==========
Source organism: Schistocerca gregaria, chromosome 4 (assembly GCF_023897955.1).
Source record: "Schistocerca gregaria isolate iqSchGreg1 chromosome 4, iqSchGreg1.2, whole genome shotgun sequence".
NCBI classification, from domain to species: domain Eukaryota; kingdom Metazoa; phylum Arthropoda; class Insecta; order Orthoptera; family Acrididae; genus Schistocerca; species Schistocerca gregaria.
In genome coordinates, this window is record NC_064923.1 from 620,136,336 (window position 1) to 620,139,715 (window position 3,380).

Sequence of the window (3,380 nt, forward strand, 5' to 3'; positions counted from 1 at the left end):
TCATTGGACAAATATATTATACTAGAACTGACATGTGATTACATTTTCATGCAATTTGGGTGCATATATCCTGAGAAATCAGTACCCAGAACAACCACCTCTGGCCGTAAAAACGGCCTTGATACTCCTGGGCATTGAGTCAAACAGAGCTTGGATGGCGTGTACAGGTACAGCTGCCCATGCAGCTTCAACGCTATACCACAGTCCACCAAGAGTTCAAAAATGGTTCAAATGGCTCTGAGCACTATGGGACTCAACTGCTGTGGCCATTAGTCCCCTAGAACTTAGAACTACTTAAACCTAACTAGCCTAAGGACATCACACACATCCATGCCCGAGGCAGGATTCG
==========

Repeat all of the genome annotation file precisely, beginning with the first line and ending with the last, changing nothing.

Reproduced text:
Source organism: Schistocerca gregaria, chromosome 4 (assembly GCF_023897955.1).
Source record: "Schistocerca gregaria isolate iqSchGreg1 chromosome 4, iqSchGreg1.2, whole genome shotgun sequence".
NCBI classification, from domain to species: domain Eukaryota; kingdom Metazoa; phylum Arthropoda; class Insecta; order Orthoptera; family Acrididae; genus Schistocerca; species Schistocerca gregaria.
In genome coordinates, this window is record NC_064923.1 from 620,136,336 (window position 1) to 620,139,715 (window position 3,380).

Sequence of the window (3,380 nt, forward strand, 5' to 3'; positions counted from 1 at the left end):
TCATTGGACAAATATATTATACTAGAACTGACATGTGATTACATTTTCATGCAATTTGGGTGCATATATCCTGAGAAATCAGTACCCAGAACAACCACCTCTGGCCGTAAAAACGGCCTTGATACTCCTGGGCATTGAGTCAAACAGAGCTTGGATGGCGTGTACAGGTACAGCTGCCCATGCAGCTTCAACGCTATACCACAGTCCACCAAGAGTTCAAAAATGGTTCAAATGGCTCTGAGCACTATGGGACTCAACTGCTGTGGCCATTAGTCCCCTAGAACTTAGAACTACTTAAACCTAACTAGCCTAAGGACATCACACACATCCATGCCCGAGGCAGGATTCG